Should you keep your winners and sell your losers?
Many people are getting their 2011 investment statements and I’m fielding lots of requests from people who want an objective second opinion on their portfolios. Because of the markets, many of these people are tired of losing money and want to see if there’s anything they can do to improve their returns. In fact I am getting enough of these requests that I thought it would make sense to share one of these case studies and my response with all my readers.
Keep your winners and sell your losers
It’s human nature to love your winners and hate your losers. Jack is a prime example of this. He has a portfolio in his group RRSP plan. Here’s how his investments performed last year:
- Bond Index Fund + 9.66%
- Moderate Asset Allocation + 1.88%
- Canadian Equity Index – 8.73%
- Global Fund – 6.28%
- International Equity – 9.85%
Jack’s gut reaction is to keep his winners and turf his losers. In fact, his natural reaction is consistent with most people’s instincts. Jack loves his bonds and hates his stocks. Jack is so frustrated with the stock market that he plans to sell his losing stocks and move more money into bonds.
Would that be your natural reaction too?
Buy low, sell high works better
If you practice keep your winners and sell your losers, you are in fact buying high and selling low which is the opposite of the one strategy that guarantees investment success.
Instead of buying high and selling low, the better strategy to making money is to buy low, sell high. If you think about it, that means selling some of your bonds to buy some equities. The problem is that’s not easy to do. The challenge is your instinct or emotions cause so many people to do the wrong things at the wrong time.
Keep your winners is like chasing performance
Back in 1999, I did a bunch of research on chasing performance for my best selling book, Mutual Fundamentals. I’m not exaggerating when I say I spend a lot of time, effort and money researching whether this strategy works for investors. My conclusion is simple: Chasing performance does not work
Others have also written on some the topic of chasing performance and although the research is different, the conclusion is pretty much the same
- A gloomy year, even for award winners
- When hot investments go cold. If you used asset class winners of 2010 t pick your investments for 2011, you were probably disappointed.
Forecasts are useless
I suggested to Jack that chasing performance does not work and that he may be better off rebalancing the portfolio to sell some of his bonds and buy more stocks. Jack was quick to point out that the forecast for the economy and the stock market did not look too good.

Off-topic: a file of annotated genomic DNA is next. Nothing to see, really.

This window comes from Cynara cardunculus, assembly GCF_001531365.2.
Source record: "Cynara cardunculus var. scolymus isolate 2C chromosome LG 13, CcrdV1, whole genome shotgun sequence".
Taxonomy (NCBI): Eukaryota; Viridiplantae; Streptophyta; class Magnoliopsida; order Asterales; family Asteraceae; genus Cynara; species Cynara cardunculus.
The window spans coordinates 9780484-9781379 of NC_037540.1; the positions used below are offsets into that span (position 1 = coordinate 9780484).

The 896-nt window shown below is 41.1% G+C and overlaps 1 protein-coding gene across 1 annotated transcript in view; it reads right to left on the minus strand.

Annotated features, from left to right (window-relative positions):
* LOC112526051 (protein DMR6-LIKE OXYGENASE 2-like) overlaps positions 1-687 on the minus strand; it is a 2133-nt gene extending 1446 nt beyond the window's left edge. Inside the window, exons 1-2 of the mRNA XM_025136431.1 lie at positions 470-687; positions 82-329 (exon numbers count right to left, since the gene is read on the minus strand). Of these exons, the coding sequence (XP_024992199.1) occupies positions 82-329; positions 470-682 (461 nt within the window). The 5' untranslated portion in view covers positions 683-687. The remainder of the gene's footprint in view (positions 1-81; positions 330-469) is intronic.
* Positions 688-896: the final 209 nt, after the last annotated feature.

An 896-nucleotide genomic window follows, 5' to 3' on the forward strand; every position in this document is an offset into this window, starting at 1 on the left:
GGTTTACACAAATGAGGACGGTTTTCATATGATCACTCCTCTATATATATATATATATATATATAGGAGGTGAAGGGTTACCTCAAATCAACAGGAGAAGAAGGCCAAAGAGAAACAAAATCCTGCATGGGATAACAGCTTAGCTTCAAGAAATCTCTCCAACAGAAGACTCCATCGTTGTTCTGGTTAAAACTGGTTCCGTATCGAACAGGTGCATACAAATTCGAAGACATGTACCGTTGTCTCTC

The problem is most forecasts and predictions are wrong and therefore useless. My favorite forecast comes from Dan Borolotti, the Canadian Couch Potato, “Of course, the crystal ball gazing is well under way for 2012. My only prediction for the year is that these forecasts will prove just as unreliable as always. Tune them out, build a portfolio for the long-term, and stick to your plan.”
I could not agree more. I was quick to point out to Jack that I do not have a crystal ball on the future and I am not able to forecast the direction of the markets to any degree of accuracy. In fact, I believe that anyone that puts to much effort in forecasting the future is wasting his or her time and effort.
What do you think about Jack’s strategy and my advice? What are you doing with your portfolio? Are you rebalancing? Or are you keeping your winners and selling your losers?
I think it’s very hard to resist the urge to sell your losers, but your reasoning is sound. I have 2 questions on this topic.
1. What if you think the company is pretty much doomed and may never rebound? I have a coworker with shares in Yellow Media, and to me, it seems he should sell..
2. I am thinking of getting out of my “managed” mutual funds, and moving into something with lower fees (like an ETF). But, of course, things are down right now. What’s your take on this idea?
Thanks for your comment Ellen
1. If you buy crap and hold crap, you will always have crap. Only hold quality and only buy more if it’s not crap (excuse the language).